1. Shimon is the original Hebrew form. I think the nickname Shimmy is just so cute!

2. Szymon is Polish, and the spelling Mr. Uris should’ve used for his Mila 18 character. It’s baffling as to how he could do so much intense historical research for his novels, and then not use authentic Polish names for that book!

3. Simão is Portuguese.

4. Jimeno is an alternate Spanish form.

5. Ximeno is Medieval Spanish, though it may possibly derive from the Basque word seme, “son,” instead of being a form of Simon.

6. Ximun is Basque.

7. Simeon is Bulgarian and Serbian, and the name of Bulgaria’s last Tsar. His father, the heroic Tsar Boris III, died under suspicious circumstances during WWII. Simeon, who was born in 1937, was too young to ascend the throne in his own right, so his regents were his uncle, Prince Kiril; Prime Minister Bogdan Filov; and General Nikola Mihov. Simeon had to flee his homeland in 1946, and when he returned in 1996, he began a very successful political career which lasted until 2009. He’s never renounced his claim to the Bulgarian throne, and indeed is referred to as King of Bulgaria in all Bulgarian Orthodox services.

8. Shimmel is Yiddish.

9. Šimun is Croatian, with the nicknames Šime and Šimo. Without a háček, Simo is also the Serbian nickname. The variation Símun is Faroese.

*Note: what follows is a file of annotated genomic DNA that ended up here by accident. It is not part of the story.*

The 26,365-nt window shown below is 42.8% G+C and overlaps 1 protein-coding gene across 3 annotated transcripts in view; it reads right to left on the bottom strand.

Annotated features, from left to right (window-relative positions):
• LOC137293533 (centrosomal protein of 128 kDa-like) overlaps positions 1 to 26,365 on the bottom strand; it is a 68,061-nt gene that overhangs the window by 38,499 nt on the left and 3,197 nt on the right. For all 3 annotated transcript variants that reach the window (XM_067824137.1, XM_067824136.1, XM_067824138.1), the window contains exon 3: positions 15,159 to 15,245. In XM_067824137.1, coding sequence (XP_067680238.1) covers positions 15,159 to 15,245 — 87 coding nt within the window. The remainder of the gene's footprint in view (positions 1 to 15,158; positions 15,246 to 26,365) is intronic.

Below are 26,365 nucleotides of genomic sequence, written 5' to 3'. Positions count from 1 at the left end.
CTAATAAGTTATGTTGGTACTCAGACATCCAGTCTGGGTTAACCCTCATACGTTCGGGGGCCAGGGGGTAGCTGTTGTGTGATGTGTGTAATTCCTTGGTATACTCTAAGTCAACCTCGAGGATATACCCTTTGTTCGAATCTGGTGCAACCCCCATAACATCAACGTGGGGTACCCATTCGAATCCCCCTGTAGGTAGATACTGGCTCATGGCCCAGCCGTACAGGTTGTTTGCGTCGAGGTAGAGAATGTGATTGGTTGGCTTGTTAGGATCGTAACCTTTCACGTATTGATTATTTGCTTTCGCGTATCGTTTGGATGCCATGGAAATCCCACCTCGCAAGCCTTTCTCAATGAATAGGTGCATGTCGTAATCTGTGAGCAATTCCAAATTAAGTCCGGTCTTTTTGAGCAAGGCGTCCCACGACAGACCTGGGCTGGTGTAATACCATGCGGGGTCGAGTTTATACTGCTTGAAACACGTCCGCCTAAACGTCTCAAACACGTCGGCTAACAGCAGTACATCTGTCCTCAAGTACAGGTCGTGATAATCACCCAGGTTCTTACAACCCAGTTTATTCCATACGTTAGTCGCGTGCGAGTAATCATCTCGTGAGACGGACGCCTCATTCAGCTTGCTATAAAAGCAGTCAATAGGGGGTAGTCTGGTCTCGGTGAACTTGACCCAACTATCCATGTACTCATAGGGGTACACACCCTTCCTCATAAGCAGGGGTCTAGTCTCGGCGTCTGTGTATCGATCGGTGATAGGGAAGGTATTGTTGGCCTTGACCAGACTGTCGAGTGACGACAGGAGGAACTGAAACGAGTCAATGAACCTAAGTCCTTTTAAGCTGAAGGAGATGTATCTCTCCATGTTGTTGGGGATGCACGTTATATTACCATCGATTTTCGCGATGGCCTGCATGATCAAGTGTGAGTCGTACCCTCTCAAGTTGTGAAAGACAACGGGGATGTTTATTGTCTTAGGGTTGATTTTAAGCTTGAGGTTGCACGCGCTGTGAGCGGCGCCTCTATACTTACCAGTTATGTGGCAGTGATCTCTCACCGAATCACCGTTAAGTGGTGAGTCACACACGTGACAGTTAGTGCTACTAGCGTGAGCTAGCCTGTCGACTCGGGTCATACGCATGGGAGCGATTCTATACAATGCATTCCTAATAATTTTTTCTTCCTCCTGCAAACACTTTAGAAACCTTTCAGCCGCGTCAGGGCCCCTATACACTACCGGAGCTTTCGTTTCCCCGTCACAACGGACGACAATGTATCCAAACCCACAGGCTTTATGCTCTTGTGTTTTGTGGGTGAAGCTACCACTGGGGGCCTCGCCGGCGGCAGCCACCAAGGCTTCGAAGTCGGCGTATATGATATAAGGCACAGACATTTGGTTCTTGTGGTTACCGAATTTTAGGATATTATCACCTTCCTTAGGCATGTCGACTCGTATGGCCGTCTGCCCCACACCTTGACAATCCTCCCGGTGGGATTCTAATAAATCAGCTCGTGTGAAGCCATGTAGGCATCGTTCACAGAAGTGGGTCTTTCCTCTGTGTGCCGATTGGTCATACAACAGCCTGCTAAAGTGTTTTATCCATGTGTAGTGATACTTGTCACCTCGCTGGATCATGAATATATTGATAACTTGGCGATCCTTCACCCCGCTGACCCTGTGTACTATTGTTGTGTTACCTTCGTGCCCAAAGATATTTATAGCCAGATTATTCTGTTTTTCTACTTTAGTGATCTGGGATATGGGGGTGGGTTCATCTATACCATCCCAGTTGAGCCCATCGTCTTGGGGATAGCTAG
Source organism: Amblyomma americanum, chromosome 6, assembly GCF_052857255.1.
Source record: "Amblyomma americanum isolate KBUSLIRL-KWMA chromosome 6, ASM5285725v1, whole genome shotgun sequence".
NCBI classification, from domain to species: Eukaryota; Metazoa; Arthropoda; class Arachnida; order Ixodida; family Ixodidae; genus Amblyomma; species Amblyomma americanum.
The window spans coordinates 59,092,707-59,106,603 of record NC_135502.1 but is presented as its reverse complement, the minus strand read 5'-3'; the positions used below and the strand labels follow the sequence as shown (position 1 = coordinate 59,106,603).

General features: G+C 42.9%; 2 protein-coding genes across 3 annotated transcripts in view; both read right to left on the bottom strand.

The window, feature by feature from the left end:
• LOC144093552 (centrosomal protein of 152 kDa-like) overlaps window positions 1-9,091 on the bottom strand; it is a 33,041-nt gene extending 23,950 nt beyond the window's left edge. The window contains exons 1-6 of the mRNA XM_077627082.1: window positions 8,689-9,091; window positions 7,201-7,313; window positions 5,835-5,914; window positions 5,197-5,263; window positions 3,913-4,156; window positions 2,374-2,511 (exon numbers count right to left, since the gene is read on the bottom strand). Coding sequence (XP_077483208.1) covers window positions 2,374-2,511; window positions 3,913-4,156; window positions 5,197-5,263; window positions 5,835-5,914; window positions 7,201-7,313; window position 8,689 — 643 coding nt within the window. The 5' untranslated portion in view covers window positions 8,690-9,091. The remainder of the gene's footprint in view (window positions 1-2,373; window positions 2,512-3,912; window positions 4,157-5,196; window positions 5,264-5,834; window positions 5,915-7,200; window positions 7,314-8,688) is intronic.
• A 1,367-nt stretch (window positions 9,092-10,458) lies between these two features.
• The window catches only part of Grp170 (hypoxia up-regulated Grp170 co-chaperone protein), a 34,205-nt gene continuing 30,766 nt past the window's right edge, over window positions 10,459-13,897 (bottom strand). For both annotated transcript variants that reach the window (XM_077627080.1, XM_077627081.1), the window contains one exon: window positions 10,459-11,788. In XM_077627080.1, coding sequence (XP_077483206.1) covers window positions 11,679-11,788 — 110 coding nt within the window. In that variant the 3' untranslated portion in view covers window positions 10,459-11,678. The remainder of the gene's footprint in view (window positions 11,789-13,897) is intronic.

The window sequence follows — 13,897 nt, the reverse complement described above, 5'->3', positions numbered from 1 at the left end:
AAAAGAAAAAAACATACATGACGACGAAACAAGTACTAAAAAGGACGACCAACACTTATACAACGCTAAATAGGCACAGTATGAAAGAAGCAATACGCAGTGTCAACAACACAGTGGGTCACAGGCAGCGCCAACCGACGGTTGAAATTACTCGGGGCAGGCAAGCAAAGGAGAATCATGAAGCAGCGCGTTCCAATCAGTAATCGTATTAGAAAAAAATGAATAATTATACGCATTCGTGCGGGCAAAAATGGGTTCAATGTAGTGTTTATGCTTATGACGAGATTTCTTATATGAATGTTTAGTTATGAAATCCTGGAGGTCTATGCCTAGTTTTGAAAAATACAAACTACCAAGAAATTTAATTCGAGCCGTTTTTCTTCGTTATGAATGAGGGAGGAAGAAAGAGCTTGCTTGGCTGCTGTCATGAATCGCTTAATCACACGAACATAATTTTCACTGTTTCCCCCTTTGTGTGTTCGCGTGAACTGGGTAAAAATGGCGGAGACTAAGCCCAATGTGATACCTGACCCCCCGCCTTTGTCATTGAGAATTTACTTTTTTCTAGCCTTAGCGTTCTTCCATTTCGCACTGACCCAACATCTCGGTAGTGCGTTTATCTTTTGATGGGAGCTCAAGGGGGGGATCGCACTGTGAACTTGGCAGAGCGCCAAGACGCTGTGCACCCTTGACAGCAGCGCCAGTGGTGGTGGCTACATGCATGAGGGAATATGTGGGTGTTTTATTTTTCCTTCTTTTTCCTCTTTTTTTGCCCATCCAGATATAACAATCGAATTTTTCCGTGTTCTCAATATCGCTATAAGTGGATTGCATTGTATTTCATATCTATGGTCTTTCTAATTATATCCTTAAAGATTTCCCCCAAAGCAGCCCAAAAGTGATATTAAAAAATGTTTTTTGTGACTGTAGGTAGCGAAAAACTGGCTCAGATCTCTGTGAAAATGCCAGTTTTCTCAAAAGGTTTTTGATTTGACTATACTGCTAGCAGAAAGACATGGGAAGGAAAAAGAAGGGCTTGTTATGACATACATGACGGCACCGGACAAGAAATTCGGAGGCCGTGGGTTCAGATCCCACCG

10. Simion is an alternate Romanian form.

11. Semyon is Russian, with the nickname Syoma.

12. Simo is Finnish. The alternate form Simó is Catalan.

13. Siemen is Dutch and Frisian, with the nickname Siem.

14. Simen is Norwegian and West Frisian.

15. Simonas is Lithuanian.

16. Sīmanis is Latvian.

17. Simoni is an alternate Georgian form.

18. Seimon is Welsh.

19. Semaan is Aramaic, and very common for Middle Eastern Christians.

20. Sieme is West Frisian.

21. Siimon is Estonian and Finnish.

22. Simone is Italian, and not to be confused with the French feminine form of the same spelling. The variation Sîmóne is Greenlandic.

23. Cimone is Medieval Italian, and the name of the protagonist of one of my least-favorite Decameron stories. He throws his weight around until his crush finally gives in and marries him, and this is presented as a love story that began badly and ended happily. Even allowing for the standards of a much different era, Cimone came across as a total bully who couldn’t take no for an answer.

24. Sijmen is an alternate Dutch form.

25. Siman is Silesian–German.

26. Simit is Sami, a native Siberian language.

27. Simmá is also Sami.

28. Simmon is a third Sami form.

29. Sîmorne is Greenlandic.

30. Simu is Swiss–German.

31. Simuna is Finnish.

32. Sîmûne is Greenlandic.

33. Síomón is a rare Irish form.